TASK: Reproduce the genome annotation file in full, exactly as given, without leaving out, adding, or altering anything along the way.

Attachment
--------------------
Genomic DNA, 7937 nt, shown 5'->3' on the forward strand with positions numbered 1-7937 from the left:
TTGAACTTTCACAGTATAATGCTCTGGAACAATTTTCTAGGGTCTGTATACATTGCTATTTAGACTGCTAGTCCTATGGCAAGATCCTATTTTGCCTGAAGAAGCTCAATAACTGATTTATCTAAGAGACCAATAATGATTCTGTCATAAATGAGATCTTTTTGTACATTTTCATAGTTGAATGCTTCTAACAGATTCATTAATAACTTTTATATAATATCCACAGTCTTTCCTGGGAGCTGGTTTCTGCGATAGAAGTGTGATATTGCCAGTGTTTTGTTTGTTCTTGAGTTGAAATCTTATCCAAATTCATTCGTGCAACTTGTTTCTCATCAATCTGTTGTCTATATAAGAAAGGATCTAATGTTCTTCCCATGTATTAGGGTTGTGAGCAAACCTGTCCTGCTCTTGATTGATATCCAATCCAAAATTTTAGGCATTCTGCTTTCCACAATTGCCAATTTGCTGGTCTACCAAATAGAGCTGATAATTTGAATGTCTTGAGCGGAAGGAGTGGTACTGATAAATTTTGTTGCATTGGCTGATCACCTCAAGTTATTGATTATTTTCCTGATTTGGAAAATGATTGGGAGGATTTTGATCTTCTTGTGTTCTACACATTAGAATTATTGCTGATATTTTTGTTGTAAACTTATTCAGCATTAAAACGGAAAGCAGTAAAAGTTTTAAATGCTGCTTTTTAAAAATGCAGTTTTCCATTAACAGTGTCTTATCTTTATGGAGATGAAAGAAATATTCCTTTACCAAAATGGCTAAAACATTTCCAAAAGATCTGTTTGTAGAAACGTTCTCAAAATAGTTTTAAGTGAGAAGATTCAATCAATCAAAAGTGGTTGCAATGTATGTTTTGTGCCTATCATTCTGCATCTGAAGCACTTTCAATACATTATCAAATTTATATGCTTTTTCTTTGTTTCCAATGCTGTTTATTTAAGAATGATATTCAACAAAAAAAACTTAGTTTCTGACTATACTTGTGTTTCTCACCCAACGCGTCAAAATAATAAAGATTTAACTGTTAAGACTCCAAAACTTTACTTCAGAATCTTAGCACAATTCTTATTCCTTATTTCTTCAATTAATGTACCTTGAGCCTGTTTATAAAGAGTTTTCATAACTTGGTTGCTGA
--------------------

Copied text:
Genomic DNA, 7937 nt, shown 5'->3' on the forward strand with positions numbered 1-7937 from the left:
TTGAACTTTCACAGTATAATGCTCTGGAACAATTTTCTAGGGTCTGTATACATTGCTATTTAGACTGCTAGTCCTATGGCAAGATCCTATTTTGCCTGAAGAAGCTCAATAACTGATTTATCTAAGAGACCAATAATGATTCTGTCATAAATGAGATCTTTTTGTACATTTTCATAGTTGAATGCTTCTAACAGATTCATTAATAACTTTTATATAATATCCACAGTCTTTCCTGGGAGCTGGTTTCTGCGATAGAAGTGTGATATTGCCAGTGTTTTGTTTGTTCTTGAGTTGAAATCTTATCCAAATTCATTCGTGCAACTTGTTTCTCATCAATCTGTTGTCTATATAAGAAAGGATCTAATGTTCTTCCCATGTATTAGGGTTGTGAGCAAACCTGTCCTGCTCTTGATTGATATCCAATCCAAAATTTTAGGCATTCTGCTTTCCACAATTGCCAATTTGCTGGTCTACCAAATAGAGCTGATAATTTGAATGTCTTGAGCGGAAGGAGTGGTACTGATAAATTTTGTTGCATTGGCTGATCACCTCAAGTTATTGATTATTTTCCTGATTTGGAAAATGATTGGGAGGATTTTGATCTTCTTGTGTTCTACACATTAGAATTATTGCTGATATTTTTGTTGTAAACTTATTCAGCATTAAAACGGAAAGCAGTAAAAGTTTTAAATGCTGCTTTTTAAAAATGCAGTTTTCCATTAACAGTGTCTTATCTTTATGGAGATGAAAGAAATATTCCTTTACCAAAATGGCTAAAACATTTCCAAAAGATCTGTTTGTAGAAACGTTCTCAAAATAGTTTTAAGTGAGAAGATTCAATCAATCAAAAGTGGTTGCAATGTATGTTTTGTGCCTATCATTCTGCATCTGAAGCACTTTCAATACATTATCAAATTTATATGCTTTTTCTTTGTTTCCAATGCTGTTTATTTAAGAATGATATTCAACAAAAAAAACTTAGTTTCTGACTATACTTGTGTTTCTCACCCAACGCGTCAAAATAATAAAGATTTAACTGTTAAGACTCCAAAACTTTACTTCAGAATCTTAGCACAATTCTTATTCCTTATTTCTTCAATTAATGTACCTTGAGCCTGTTTATAAAGAGTTTTCATAACTTGGTTGCTGA